QUESTION #1: If you always act to promote your own happiness, what ethical worth is added by the utilitarian who states that you should? (I urge you to read the lecture this week before answering the question--creating the "greatest good for the greatest number of people" does not enter into the answer.)
QUESTION # 2: What ethical value system would you say that the whistleblower uses? Couch your response in deontological and teleological terms.
(The true whistleblower for our discussion purposes is one who is exposing to the public something of magnitude in his or her own company. That is one of the origins of the term, if you think about it, and what makes it such a hard choice for the whistleblower in most cases.
A referee spots a foul on the court or field and blows his whistle. Doing so causes a couple of things to happen: it stops play, and usually a penalty is awarded one of the teams. In the business setting, the whistleblower is, in effect, blowing the whistle on his or her own team. He or she is stopping play and looking for a penalty to be awarded, but the act is one of disloyalty to the company at the expense of loyalty to some other ethical principle or principles.
The point is that we aren't talking here about some disgruntled employee trying to cause trouble for management or a fellow worker. We've all seen those kinds of cases, but they are not of the nature of the true whistleblower cases. Nor are we talking about someone who follows the company management chain or reporting procedures to have the issue resolved internally.
In whistleblower cases, individuals have usually tried to resolve the issue within the company and have had their pleas fall on deaf ears. In any event, the whistleblowers for the purposes of this discussion go public with their charges.)
I have made assumptions for the purpose of writing this solution - by 'redo' the question did you mean re-evaluate and rewrite your answers and provision of a quick summary of the attached 'lecture notes' on teleological utilitarianism is also needed, right? Having reviewed your answers I would argue that if I was your professor I'd find them reasonable enough because utilitarianism is always subject to debate. If this is your opinion, stick to it and argue it out as long as you have logic to support you. Debate is always encouraged in philosophy. Remember, there is no one singular truth, just a myriad of 'paradigms'. Good Luck with your studies.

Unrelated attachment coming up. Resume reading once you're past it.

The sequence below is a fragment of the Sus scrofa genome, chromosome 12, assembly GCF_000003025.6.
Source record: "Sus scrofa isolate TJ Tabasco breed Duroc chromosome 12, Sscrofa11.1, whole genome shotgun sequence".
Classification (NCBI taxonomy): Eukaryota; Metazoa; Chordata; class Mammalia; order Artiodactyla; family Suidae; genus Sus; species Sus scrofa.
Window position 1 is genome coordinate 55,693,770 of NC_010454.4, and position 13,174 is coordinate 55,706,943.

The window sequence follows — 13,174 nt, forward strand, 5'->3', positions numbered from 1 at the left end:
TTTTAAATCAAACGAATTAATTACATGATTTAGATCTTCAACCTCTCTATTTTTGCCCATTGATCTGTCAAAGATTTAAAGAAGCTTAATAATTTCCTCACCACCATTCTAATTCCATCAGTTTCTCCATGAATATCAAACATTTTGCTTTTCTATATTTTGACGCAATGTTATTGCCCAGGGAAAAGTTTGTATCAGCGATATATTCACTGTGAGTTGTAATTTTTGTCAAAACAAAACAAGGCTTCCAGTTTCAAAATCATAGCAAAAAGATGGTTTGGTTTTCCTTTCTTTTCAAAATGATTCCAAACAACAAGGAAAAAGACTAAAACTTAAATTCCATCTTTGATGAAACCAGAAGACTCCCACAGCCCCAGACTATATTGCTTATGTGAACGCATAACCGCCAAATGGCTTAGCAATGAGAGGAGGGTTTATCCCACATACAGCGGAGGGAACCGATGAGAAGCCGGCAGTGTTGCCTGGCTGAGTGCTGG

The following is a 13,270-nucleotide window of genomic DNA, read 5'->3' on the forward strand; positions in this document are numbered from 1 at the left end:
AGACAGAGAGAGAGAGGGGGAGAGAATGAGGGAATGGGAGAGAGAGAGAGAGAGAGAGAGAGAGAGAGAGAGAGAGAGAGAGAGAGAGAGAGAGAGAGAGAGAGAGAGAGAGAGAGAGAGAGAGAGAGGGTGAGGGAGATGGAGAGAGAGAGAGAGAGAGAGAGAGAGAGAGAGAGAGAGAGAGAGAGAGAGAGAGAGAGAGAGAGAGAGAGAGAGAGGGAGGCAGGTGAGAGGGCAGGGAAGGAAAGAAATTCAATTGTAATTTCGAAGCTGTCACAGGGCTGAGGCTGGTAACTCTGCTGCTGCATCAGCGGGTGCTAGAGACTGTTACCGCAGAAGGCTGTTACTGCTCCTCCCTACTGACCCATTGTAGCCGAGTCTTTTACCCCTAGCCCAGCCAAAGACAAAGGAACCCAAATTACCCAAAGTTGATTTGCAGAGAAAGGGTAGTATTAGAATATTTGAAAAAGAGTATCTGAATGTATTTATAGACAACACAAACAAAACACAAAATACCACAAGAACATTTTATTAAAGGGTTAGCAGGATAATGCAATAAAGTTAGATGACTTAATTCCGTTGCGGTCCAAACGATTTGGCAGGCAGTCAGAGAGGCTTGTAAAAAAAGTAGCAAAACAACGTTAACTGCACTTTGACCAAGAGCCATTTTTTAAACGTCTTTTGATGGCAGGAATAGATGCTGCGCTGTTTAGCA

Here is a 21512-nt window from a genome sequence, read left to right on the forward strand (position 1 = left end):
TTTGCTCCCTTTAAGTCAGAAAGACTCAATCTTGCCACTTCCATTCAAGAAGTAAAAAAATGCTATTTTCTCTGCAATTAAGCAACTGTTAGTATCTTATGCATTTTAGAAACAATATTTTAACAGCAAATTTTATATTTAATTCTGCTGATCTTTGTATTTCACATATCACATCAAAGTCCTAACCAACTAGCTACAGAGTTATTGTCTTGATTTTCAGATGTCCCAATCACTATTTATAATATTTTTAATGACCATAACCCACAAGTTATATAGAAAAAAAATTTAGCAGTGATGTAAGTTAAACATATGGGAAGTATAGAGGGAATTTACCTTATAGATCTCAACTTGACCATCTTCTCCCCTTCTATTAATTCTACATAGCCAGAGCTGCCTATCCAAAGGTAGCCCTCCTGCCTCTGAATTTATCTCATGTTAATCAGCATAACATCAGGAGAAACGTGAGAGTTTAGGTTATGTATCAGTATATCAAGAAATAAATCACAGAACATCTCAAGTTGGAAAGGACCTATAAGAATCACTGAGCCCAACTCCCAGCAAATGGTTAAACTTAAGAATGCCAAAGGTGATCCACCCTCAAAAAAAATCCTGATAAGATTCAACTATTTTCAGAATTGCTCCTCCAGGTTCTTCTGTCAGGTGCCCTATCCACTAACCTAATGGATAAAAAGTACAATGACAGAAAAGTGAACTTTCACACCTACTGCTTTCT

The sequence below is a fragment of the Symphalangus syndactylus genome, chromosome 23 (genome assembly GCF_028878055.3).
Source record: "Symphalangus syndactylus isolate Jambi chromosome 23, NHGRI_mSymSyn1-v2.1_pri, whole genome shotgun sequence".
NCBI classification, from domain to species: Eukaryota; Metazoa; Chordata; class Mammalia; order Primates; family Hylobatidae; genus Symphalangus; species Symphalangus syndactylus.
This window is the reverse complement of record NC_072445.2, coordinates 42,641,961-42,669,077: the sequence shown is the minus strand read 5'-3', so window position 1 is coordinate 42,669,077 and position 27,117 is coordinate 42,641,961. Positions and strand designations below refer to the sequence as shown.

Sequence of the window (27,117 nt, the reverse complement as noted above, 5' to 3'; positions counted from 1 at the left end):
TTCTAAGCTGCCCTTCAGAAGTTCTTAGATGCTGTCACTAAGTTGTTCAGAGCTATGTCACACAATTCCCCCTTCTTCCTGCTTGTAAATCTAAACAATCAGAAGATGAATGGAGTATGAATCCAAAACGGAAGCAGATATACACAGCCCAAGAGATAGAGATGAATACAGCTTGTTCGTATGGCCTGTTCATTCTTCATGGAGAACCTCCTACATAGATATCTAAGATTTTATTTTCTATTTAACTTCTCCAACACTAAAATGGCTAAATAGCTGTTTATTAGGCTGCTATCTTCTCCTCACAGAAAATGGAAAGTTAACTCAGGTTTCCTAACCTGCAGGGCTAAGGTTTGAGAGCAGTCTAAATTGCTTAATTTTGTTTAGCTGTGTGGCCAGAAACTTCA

OTA 105878/Xenia Jones
Part 1: Narrative Summary
The narrative is in the form of an essay-advice whereby the lecturer describes the teleological theory of utilitarianism in depth from an academic viewpoint. The varied elements and principles of the theory is given real-life application as it relates to the experience and observations of the lecturer, situations and events that his students, to whom this essay is addressed to, can easily relate. The essay acknowledges that from a general ethical viewpoint, utilitarianism is about 'maximizing good results over bad'. The dimension from a teleological viewpoint that he emphasizes on however is the manner by which utilitarianists manifest this theory in their daily lives - utilitarianism as a social philosophy when applied to society and utilitarianism utilised for self-interest are two very different things. Society as a singular entity looks to utilitarianism for the 'greater good' whereas utilitarianism as an individual philosophy acts only for the good of the 'individual entity' - the self. The essay discusses the varied debates as to how the same principles manifest what seems to be two very different agendas 'for the good of all' and 'for the good of one'. The work and opinions of the likes of Hobbes, Kant and the opinions of the Greek philosophers are discussed for the purpose of justifying that in both cases, the utilitarianist philosophy applied is one and the same.
Part 2: Questions & Answers
QUESTION #1: If you ...
The solution is a review of student viewpoints and opinions regarding work-related events and characters in relation to ethical theories (of both teleological and deontological nature). Reviews include ethical management attitudes towards whistleblowers and personal happiness vis-a-vis workplace duties, demands and responsibilities. This solution is 1236 words and has a Word version attached for easy printing.